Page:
China's peace proposal - justification of Russian aggression against Ukraine

Date: February 24, 2023.
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Nobody should be misled about China’s abstention in the UN General Assembly’s vote regarding the condemnation of the Russian aggression against Ukraine on its anniversary.

Outside the UN, China has not been restrained regarding the war in Ukraine, and particularly about its initiator from Moscow. It unquestionably has a patronising attitude towards him.

The Chinese Ministry of Foreign Affairs’ document, entitled China's Position on the Political Settlement of the Ukraine Crisis, has been the high point of the current Chinese offensive approach to this crisis.

Regardless of its 12-point content, the fact that Beijing has taken a proactive move regarding Russian aggression against Ukraine differs from China's traditional restraint on global issues where it has no direct interest.

With this document, China has shown a clear desire to position itself as participating in the resolution of the crisis in Ukraine. This also means that it wants dividends from the future outcome.

Visit to Moscow as an addition to the document

Despite hints that Chinese leader Xi Jinping might make an announcement on the anniversary of Russia's aggression against Ukraine, nothing has materialised.

However, the Ministry of Foreign Affairs paper, from the first to the 12th point, bears the signature of Xi's offensive foreign policy orientation, with which he seeks to reshape the global order.

In order to read this document properly, it is necessary to view the context in which it was published. It followed the visit of the chief Chinese diplomat, Wang Yi, to Moscow, and his meeting with Vladimir Putin last Wednesday.

This visit was a typical example of Chinese gesture politics. It came on the anniversary of the start of the Russian aggression, and for that reason alone, it has been a sign of Chinese favour, or at least non-opposition, to what Moscow has been doing in the past year.

The visit should also be interpreted as a counterweight to US President Joe Biden's visit to Kyiv on the occasion of the anniversary of the Russian attack.

Wang Li’s visit, and in particular the peace initiative presented in the Chinese document, came at a time of new tensions between Beijing and Washington.

For Beijing, the source of the crisis is in the West

Chinese-US relations, which were on an upward trajectory since the meeting between Biden and Xi at the G-20 summit in Indonesia last November, took a downward turn with the appearance of Chinese spy balloons over the US.

Although both sides, particularly the USA, initially tried not to make it a reason for a new cooling of relations, it happened anyway. It deepened further with China's views on the Ukrainian crisis on the anniversary of its start.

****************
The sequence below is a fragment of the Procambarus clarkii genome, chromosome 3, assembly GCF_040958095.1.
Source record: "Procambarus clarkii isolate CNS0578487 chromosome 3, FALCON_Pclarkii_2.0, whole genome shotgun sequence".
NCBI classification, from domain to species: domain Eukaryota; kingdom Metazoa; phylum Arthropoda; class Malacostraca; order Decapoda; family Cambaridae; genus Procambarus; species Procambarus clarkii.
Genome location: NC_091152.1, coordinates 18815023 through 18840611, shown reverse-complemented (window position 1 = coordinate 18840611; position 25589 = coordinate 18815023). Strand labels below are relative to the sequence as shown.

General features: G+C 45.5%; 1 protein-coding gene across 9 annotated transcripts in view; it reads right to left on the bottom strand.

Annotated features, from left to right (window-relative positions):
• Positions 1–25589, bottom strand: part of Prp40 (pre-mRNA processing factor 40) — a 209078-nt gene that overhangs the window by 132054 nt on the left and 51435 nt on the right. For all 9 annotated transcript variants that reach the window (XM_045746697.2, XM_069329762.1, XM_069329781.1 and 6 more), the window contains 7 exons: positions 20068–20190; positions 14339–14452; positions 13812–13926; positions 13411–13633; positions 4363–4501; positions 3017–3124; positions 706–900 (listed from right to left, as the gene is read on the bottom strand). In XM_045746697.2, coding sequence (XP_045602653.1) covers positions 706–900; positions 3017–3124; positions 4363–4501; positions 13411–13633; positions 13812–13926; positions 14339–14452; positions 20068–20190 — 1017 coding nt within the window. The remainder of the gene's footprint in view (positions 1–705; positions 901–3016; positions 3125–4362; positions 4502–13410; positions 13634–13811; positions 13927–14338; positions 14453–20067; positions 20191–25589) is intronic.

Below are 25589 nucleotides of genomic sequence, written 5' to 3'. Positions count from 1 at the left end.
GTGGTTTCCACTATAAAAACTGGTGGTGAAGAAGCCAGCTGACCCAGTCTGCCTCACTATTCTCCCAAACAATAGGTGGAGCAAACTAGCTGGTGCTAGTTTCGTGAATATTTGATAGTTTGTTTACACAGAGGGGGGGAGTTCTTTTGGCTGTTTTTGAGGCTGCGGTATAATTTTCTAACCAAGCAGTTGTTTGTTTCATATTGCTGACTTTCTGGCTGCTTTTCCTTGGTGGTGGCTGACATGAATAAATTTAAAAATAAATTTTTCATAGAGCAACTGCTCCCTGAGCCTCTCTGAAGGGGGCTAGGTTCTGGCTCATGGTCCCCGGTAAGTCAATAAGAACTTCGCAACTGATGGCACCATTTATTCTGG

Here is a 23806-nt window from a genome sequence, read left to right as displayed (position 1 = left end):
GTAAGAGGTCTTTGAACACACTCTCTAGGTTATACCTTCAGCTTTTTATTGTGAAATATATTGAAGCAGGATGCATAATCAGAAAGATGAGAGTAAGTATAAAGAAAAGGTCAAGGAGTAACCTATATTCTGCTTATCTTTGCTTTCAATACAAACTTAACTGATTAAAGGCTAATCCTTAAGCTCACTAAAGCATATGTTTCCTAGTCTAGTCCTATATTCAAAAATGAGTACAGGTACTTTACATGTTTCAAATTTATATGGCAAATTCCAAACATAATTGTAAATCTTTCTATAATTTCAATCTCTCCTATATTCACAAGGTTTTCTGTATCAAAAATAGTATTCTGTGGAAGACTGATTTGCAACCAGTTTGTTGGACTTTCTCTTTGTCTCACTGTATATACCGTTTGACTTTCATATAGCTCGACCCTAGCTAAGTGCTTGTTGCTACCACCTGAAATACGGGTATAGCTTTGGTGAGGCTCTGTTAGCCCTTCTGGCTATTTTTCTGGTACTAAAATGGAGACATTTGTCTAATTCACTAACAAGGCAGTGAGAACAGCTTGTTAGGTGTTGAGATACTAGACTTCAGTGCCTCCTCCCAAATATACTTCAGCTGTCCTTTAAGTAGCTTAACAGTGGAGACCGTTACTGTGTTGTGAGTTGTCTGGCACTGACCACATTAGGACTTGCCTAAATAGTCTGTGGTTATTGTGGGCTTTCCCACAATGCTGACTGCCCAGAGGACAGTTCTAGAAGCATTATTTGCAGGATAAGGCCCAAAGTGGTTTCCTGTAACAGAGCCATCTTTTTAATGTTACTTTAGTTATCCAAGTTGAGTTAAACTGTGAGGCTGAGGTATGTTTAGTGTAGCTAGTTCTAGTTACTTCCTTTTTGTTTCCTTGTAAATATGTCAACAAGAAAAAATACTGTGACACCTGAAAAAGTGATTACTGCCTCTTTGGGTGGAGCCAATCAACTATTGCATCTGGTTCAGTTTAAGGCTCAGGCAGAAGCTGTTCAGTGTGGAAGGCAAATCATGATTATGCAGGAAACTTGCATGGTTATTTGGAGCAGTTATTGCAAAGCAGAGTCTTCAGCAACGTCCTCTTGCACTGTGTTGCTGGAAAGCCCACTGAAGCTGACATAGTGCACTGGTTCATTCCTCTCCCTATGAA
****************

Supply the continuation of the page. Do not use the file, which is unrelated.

By tone and intent, the paper from Beijing presents itself as an effort and an initiative to move towards peace. That genuinely is its real meaning.

However, the document very clearly pins the sources of the crisis on the West rather than on Russia, and above all, it asks the West (including Ukraine) to make efforts and changes in order to bring peace.

In none of the 12 points does it ask Russia to change its strategy, unless this is concealed in general formulations such as “Conflict and war benefit no one” (item 3).

“Beijing claims to support Ukraine’s sovereignty, but it has not criticised Russia’s annexations of Ukrainian territory”, Bonnie Glaser, a China expert at the US-based German Marshall Fund told The Guardian.

Reacting to the Chinese document, Jake Sullivan, the US National security advisor, expressed a similar assessment. “My first reaction to it is that it could stop at point one, which is to respect the sovereignty of all nations”, Sullivan told CNN.

The West has been targeted as the party responsible for the escalation on at least two grounds.

One is very explicitly addressed to NATO. It states that the security of a region should not be achieved by strengthening or expanding military blocs.

The second, also in the form of criticism, was aimed at the sanctions applied by the West against Russia. The entire content of item 10 consists of a request for the suspension of sanctions. “Unilateral sanctions and maximum pressure cannot solve the issue; they only create new problems”.

Supporting the Russian war narrative

The Chinese document strongly supports the Russian war narrative. It places the root of the crisis not in Russian aggression against an independent state, but in Western expansionism, particularly through the enlargement of NATO.

It also supports Russia's insistence that the West be labelled as a direct participant in the war in Ukraine.

Ukraine has been disqualified as an important actor in any future peace initiatives. Everything should be left to Russia and the West, which is what Moscow wants. But also to China, which, with this document, displays a clear ambition to play an important role in the process, expecting benefits from that participation.

“It’s a content-free diplomatic position to take. It says everything and commits to nothing”, Michael Auslin, a historian at Stanford University’s Hoover Institution told the Wall Street Journal.

Source TA, Photo: Shutterstock